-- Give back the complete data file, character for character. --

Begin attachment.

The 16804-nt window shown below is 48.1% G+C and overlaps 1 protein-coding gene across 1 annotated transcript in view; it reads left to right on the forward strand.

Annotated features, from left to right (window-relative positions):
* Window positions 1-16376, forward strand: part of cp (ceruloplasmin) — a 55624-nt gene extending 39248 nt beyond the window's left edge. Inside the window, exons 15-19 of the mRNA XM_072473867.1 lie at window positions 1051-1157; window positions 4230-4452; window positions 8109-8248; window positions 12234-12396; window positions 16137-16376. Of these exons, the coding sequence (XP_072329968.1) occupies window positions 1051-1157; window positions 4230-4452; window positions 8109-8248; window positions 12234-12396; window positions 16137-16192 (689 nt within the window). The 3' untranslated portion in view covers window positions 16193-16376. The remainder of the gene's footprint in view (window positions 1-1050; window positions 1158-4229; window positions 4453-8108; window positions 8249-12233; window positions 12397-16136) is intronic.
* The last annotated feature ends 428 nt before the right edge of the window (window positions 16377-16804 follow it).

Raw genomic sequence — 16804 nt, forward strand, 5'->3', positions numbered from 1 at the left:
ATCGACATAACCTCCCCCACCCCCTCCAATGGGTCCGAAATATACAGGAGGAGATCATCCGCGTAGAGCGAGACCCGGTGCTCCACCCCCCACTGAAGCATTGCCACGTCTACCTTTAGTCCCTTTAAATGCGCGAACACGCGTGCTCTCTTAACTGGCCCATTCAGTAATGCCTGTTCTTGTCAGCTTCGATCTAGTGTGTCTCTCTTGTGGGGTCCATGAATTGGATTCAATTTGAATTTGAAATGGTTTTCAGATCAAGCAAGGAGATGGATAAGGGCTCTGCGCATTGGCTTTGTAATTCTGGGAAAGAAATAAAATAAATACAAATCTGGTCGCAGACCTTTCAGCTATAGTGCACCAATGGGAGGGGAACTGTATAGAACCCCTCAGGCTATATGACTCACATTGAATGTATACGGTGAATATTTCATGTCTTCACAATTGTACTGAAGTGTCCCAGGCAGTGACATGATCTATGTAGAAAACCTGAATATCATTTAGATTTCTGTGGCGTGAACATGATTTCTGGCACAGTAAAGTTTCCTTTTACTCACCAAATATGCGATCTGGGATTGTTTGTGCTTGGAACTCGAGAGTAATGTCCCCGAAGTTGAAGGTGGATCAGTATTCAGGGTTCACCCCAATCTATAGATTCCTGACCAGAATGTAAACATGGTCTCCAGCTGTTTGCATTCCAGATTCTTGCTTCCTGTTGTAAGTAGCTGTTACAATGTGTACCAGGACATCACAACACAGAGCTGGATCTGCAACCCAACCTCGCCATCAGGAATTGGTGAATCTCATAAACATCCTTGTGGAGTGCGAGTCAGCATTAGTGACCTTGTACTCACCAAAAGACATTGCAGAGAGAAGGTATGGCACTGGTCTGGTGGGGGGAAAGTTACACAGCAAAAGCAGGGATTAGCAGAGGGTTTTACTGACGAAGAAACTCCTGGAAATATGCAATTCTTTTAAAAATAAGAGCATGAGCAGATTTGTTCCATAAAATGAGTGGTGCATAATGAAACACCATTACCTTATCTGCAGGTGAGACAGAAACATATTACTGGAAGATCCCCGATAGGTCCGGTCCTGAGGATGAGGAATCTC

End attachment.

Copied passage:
The 16804-nt window shown below is 48.1% G+C and overlaps 1 protein-coding gene across 1 annotated transcript in view; it reads left to right on the forward strand.

Annotated features, from left to right (window-relative positions):
* Window positions 1-16376, forward strand: part of cp (ceruloplasmin) — a 55624-nt gene extending 39248 nt beyond the window's left edge. Inside the window, exons 15-19 of the mRNA XM_072473867.1 lie at window positions 1051-1157; window positions 4230-4452; window positions 8109-8248; window positions 12234-12396; window positions 16137-16376. Of these exons, the coding sequence (XP_072329968.1) occupies window positions 1051-1157; window positions 4230-4452; window positions 8109-8248; window positions 12234-12396; window positions 16137-16192 (689 nt within the window). The 3' untranslated portion in view covers window positions 16193-16376. The remainder of the gene's footprint in view (window positions 1-1050; window positions 1158-4229; window positions 4453-8108; window positions 8249-12233; window positions 12397-16136) is intronic.
* The last annotated feature ends 428 nt before the right edge of the window (window positions 16377-16804 follow it).

Raw genomic sequence — 16804 nt, forward strand, 5'->3', positions numbered from 1 at the left:
ATCGACATAACCTCCCCCACCCCCTCCAATGGGTCCGAAATATACAGGAGGAGATCATCCGCGTAGAGCGAGACCCGGTGCTCCACCCCCCACTGAAGCATTGCCACGTCTACCTTTAGTCCCTTTAAATGCGCGAACACGCGTGCTCTCTTAACTGGCCCATTCAGTAATGCCTGTTCTTGTCAGCTTCGATCTAGTGTGTCTCTCTTGTGGGGTCCATGAATTGGATTCAATTTGAATTTGAAATGGTTTTCAGATCAAGCAAGGAGATGGATAAGGGCTCTGCGCATTGGCTTTGTAATTCTGGGAAAGAAATAAAATAAATACAAATCTGGTCGCAGACCTTTCAGCTATAGTGCACCAATGGGAGGGGAACTGTATAGAACCCCTCAGGCTATATGACTCACATTGAATGTATACGGTGAATATTTCATGTCTTCACAATTGTACTGAAGTGTCCCAGGCAGTGACATGATCTATGTAGAAAACCTGAATATCATTTAGATTTCTGTGGCGTGAACATGATTTCTGGCACAGTAAAGTTTCCTTTTACTCACCAAATATGCGATCTGGGATTGTTTGTGCTTGGAACTCGAGAGTAATGTCCCCGAAGTTGAAGGTGGATCAGTATTCAGGGTTCACCCCAATCTATAGATTCCTGACCAGAATGTAAACATGGTCTCCAGCTGTTTGCATTCCAGATTCTTGCTTCCTGTTGTAAGTAGCTGTTACAATGTGTACCAGGACATCACAACACAGAGCTGGATCTGCAACCCAACCTCGCCATCAGGAATTGGTGAATCTCATAAACATCCTTGTGGAGTGCGAGTCAGCATTAGTGACCTTGTACTCACCAAAAGACATTGCAGAGAGAAGGTATGGCACTGGTCTGGTGGGGGGAAAGTTACACAGCAAAAGCAGGGATTAGCAGAGGGTTTTACTGACGAAGAAACTCCTGGAAATATGCAATTCTTTTAAAAATAAGAGCATGAGCAGATTTGTTCCATAAAATGAGTGGTGCATAATGAAACACCATTACCTTATCTGCAGGTGAGACAGAAACATATTACTGGAAGATCCCCGATAGGTCCGGTCCTGAGGATGAGGAATCTC